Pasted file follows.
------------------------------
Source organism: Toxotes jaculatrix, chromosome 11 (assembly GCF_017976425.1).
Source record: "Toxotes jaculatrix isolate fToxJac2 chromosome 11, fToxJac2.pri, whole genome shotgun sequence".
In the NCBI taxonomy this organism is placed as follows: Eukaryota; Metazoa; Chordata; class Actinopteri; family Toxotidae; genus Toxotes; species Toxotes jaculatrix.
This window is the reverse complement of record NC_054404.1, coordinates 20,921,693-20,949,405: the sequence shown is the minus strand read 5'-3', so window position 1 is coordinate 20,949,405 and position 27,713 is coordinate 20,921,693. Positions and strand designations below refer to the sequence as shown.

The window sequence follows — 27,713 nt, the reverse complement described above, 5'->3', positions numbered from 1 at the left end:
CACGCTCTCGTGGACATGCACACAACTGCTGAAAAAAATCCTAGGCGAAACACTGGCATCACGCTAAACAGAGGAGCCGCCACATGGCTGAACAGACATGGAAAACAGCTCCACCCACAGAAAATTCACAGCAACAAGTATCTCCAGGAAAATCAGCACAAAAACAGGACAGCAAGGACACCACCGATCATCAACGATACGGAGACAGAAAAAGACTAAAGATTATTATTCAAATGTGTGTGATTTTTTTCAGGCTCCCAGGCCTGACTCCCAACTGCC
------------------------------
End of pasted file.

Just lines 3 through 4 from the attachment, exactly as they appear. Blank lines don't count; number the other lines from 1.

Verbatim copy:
In the NCBI taxonomy this organism is placed as follows: Eukaryota; Metazoa; Chordata; class Actinopteri; family Toxotidae; genus Toxotes; species Toxotes jaculatrix.
This window is the reverse complement of record NC_054404.1, coordinates 20,921,693-20,949,405: the sequence shown is the minus strand read 5'-3', so window position 1 is coordinate 20,949,405 and position 27,713 is coordinate 20,921,693. Positions and strand designations below refer to the sequence as shown.